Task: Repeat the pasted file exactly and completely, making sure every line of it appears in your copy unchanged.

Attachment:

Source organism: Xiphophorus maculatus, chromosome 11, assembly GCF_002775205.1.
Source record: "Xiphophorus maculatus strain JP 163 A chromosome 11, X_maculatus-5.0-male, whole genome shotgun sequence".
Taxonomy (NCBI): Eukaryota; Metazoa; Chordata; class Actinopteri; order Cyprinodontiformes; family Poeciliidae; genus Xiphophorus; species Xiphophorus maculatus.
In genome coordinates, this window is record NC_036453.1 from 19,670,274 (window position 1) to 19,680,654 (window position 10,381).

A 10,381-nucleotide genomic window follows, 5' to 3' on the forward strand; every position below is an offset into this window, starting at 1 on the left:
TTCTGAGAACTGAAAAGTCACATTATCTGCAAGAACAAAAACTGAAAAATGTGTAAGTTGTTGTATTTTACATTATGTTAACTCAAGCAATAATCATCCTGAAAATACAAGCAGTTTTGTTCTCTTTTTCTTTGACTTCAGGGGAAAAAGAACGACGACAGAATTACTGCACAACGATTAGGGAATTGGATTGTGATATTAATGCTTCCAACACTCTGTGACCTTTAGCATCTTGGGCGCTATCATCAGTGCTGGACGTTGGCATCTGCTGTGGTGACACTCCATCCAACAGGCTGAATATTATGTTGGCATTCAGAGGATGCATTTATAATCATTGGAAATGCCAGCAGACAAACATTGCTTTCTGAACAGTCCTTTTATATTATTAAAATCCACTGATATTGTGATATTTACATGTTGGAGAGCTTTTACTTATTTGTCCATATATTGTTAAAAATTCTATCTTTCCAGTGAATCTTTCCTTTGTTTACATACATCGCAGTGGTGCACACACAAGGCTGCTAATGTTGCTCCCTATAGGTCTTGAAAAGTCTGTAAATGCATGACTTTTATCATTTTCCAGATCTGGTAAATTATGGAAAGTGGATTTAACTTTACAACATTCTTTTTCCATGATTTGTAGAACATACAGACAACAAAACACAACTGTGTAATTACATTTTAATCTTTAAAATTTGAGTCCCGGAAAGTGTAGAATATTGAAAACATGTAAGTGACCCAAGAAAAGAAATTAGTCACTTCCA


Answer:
Source organism: Xiphophorus maculatus, chromosome 11, assembly GCF_002775205.1.
Source record: "Xiphophorus maculatus strain JP 163 A chromosome 11, X_maculatus-5.0-male, whole genome shotgun sequence".
Taxonomy (NCBI): Eukaryota; Metazoa; Chordata; class Actinopteri; order Cyprinodontiformes; family Poeciliidae; genus Xiphophorus; species Xiphophorus maculatus.
In genome coordinates, this window is record NC_036453.1 from 19,670,274 (window position 1) to 19,680,654 (window position 10,381).

A 10,381-nucleotide genomic window follows, 5' to 3' on the forward strand; every position below is an offset into this window, starting at 1 on the left:
TTCTGAGAACTGAAAAGTCACATTATCTGCAAGAACAAAAACTGAAAAATGTGTAAGTTGTTGTATTTTACATTATGTTAACTCAAGCAATAATCATCCTGAAAATACAAGCAGTTTTGTTCTCTTTTTCTTTGACTTCAGGGGAAAAAGAACGACGACAGAATTACTGCACAACGATTAGGGAATTGGATTGTGATATTAATGCTTCCAACACTCTGTGACCTTTAGCATCTTGGGCGCTATCATCAGTGCTGGACGTTGGCATCTGCTGTGGTGACACTCCATCCAACAGGCTGAATATTATGTTGGCATTCAGAGGATGCATTTATAATCATTGGAAATGCCAGCAGACAAACATTGCTTTCTGAACAGTCCTTTTATATTATTAAAATCCACTGATATTGTGATATTTACATGTTGGAGAGCTTTTACTTATTTGTCCATATATTGTTAAAAATTCTATCTTTCCAGTGAATCTTTCCTTTGTTTACATACATCGCAGTGGTGCACACACAAGGCTGCTAATGTTGCTCCCTATAGGTCTTGAAAAGTCTGTAAATGCATGACTTTTATCATTTTCCAGATCTGGTAAATTATGGAAAGTGGATTTAACTTTACAACATTCTTTTTCCATGATTTGTAGAACATACAGACAACAAAACACAACTGTGTAATTACATTTTAATCTTTAAAATTTGAGTCCCGGAAAGTGTAGAATATTGAAAACATGTAAGTGACCCAAGAAAAGAAATTAGTCACTTCCA